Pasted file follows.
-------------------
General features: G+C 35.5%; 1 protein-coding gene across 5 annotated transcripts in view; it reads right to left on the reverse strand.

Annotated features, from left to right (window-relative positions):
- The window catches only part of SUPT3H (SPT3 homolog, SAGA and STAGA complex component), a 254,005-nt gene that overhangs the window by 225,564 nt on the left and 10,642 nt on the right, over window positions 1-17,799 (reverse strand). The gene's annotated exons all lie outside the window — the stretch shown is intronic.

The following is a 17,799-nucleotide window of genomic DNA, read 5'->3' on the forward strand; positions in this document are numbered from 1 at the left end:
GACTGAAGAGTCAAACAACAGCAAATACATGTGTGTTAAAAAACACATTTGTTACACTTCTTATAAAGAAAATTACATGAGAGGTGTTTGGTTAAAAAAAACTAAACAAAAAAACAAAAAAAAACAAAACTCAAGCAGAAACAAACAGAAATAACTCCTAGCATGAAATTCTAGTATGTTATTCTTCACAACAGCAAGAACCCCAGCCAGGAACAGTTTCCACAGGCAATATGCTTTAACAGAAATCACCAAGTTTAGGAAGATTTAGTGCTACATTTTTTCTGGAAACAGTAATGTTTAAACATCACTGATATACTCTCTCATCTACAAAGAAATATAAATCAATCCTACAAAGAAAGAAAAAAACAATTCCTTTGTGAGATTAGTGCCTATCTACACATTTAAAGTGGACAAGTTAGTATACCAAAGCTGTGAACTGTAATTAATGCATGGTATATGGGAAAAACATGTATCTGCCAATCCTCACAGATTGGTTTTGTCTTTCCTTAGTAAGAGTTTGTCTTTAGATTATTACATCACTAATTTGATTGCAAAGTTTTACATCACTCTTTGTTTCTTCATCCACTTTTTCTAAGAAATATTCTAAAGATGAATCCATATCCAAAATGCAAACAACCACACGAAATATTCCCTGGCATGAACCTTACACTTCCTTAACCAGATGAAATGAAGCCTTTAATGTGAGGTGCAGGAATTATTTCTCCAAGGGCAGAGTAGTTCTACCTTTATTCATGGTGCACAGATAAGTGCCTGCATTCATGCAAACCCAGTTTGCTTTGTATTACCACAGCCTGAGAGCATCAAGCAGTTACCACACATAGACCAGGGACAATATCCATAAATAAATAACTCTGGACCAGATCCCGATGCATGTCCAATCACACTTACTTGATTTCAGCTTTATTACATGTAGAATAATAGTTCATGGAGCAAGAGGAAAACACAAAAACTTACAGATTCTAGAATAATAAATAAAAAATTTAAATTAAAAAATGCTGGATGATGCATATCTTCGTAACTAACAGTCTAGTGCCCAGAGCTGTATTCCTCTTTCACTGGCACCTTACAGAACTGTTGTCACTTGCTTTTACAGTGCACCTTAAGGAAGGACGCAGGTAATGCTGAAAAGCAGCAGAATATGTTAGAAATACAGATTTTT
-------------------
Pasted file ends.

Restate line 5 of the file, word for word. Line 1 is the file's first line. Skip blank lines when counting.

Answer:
GACTGAAGAGTCAAACAACAGCAAATACATGTGTGTTAAAAAACACATTTGTTACACTTCTTATAAAGAAAATTACATGAGAGGTGTTTGGTTAAAAAAAACTAAACAAAAAAACAAAAAAAAACAAAACTCAAGCAGAAACAAACAGAAATAACTCCTAGCATGAAATTCTAGTATGTTATTCTTCACAACAGCAAGAACCCCAGCCAGGAACAGTTTCCACAGGCAATATGCTTTAACAGAAATCACCAAGTTTAGGAAGATTTAGTGCTACATTTTTTCTGGAAACAGTAATGTTTAAACATCACTGATATACTCTCTCATCTACAAAGAAATATAAATCAATCCTACAAAGAAAGAAAAAAACAATTCCTTTGTGAGATTAGTGCCTATCTACACATTTAAAGTGGACAAGTTAGTATACCAAAGCTGTGAACTGTAATTAATGCATGGTATATGGGAAAAACATGTATCTGCCAATCCTCACAGATTGGTTTTGTCTTTCCTTAGTAAGAGTTTGTCTTTAGATTATTACATCACTAATTTGATTGCAAAGTTTTACATCACTCTTTGTTTCTTCATCCACTTTTTCTAAGAAATATTCTAAAGATGAATCCATATCCAAAATGCAAACAACCACACGAAATATTCCCTGGCATGAACCTTACACTTCCTTAACCAGATGAAATGAAGCCTTTAATGTGAGGTGCAGGAATTATTTCTCCAAGGGCAGAGTAGTTCTACCTTTATTCATGGTGCACAGATAAGTGCCTGCATTCATGCAAACCCAGTTTGCTTTGTATTACCACAGCCTGAGAGCATCAAGCAGTTACCACACATAGACCAGGGACAATATCCATAAATAAATAACTCTGGACCAGATCCCGATGCATGTCCAATCACACTTACTTGATTTCAGCTTTATTACATGTAGAATAATAGTTCATGGAGCAAGAGGAAAACACAAAAACTTACAGATTCTAGAATAATAAATAAAAAATTTAAATTAAAAAATGCTGGATGATGCATATCTTCGTAACTAACAGTCTAGTGCCCAGAGCTGTATTCCTCTTTCACTGGCACCTTACAGAACTGTTGTCACTTGCTTTTACAGTGCACCTTAAGGAAGGACGCAGGTAATGCTGAAAAGCAGCAGAATATGTTAGAAATACAGATTTTT